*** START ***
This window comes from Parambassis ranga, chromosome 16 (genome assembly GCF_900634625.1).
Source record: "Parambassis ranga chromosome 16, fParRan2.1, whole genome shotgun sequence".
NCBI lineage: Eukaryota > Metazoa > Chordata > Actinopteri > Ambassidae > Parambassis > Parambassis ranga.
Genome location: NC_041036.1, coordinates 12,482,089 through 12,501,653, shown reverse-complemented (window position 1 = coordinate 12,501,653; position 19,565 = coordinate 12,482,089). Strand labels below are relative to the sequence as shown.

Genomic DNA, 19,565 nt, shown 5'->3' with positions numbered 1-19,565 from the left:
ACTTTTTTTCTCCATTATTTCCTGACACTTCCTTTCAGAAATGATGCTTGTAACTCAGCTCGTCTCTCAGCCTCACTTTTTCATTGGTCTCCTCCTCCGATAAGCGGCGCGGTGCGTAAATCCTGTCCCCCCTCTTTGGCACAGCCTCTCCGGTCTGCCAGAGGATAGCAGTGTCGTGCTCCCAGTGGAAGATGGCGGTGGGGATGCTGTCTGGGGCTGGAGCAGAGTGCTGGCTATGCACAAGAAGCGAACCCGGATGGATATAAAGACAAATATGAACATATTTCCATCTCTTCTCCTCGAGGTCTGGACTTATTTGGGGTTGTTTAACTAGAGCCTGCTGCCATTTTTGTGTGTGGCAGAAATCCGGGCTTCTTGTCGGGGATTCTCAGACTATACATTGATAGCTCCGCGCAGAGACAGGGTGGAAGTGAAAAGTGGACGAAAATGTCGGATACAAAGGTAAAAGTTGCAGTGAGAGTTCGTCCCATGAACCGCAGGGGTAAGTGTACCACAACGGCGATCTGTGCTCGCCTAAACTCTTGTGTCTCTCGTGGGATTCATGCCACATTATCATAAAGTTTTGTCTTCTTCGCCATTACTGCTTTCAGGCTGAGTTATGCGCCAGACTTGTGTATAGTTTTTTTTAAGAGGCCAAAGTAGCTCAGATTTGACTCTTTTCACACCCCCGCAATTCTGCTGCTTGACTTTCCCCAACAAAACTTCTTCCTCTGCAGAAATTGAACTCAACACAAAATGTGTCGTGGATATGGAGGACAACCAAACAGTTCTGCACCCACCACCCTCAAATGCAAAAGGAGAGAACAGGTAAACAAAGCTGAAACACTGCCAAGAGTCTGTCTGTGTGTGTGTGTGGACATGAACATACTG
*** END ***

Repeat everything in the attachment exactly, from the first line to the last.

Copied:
This window comes from Parambassis ranga, chromosome 16 (genome assembly GCF_900634625.1).
Source record: "Parambassis ranga chromosome 16, fParRan2.1, whole genome shotgun sequence".
NCBI lineage: Eukaryota > Metazoa > Chordata > Actinopteri > Ambassidae > Parambassis > Parambassis ranga.
Genome location: NC_041036.1, coordinates 12,482,089 through 12,501,653, shown reverse-complemented (window position 1 = coordinate 12,501,653; position 19,565 = coordinate 12,482,089). Strand labels below are relative to the sequence as shown.

Genomic DNA, 19,565 nt, shown 5'->3' with positions numbered 1-19,565 from the left:
ACTTTTTTTCTCCATTATTTCCTGACACTTCCTTTCAGAAATGATGCTTGTAACTCAGCTCGTCTCTCAGCCTCACTTTTTCATTGGTCTCCTCCTCCGATAAGCGGCGCGGTGCGTAAATCCTGTCCCCCCTCTTTGGCACAGCCTCTCCGGTCTGCCAGAGGATAGCAGTGTCGTGCTCCCAGTGGAAGATGGCGGTGGGGATGCTGTCTGGGGCTGGAGCAGAGTGCTGGCTATGCACAAGAAGCGAACCCGGATGGATATAAAGACAAATATGAACATATTTCCATCTCTTCTCCTCGAGGTCTGGACTTATTTGGGGTTGTTTAACTAGAGCCTGCTGCCATTTTTGTGTGTGGCAGAAATCCGGGCTTCTTGTCGGGGATTCTCAGACTATACATTGATAGCTCCGCGCAGAGACAGGGTGGAAGTGAAAAGTGGACGAAAATGTCGGATACAAAGGTAAAAGTTGCAGTGAGAGTTCGTCCCATGAACCGCAGGGGTAAGTGTACCACAACGGCGATCTGTGCTCGCCTAAACTCTTGTGTCTCTCGTGGGATTCATGCCACATTATCATAAAGTTTTGTCTTCTTCGCCATTACTGCTTTCAGGCTGAGTTATGCGCCAGACTTGTGTATAGTTTTTTTTAAGAGGCCAAAGTAGCTCAGATTTGACTCTTTTCACACCCCCGCAATTCTGCTGCTTGACTTTCCCCAACAAAACTTCTTCCTCTGCAGAAATTGAACTCAACACAAAATGTGTCGTGGATATGGAGGACAACCAAACAGTTCTGCACCCACCACCCTCAAATGCAAAAGGAGAGAACAGGTAAACAAAGCTGAAACACTGCCAAGAGTCTGTCTGTGTGTGTGTGTGGACATGAACATACTG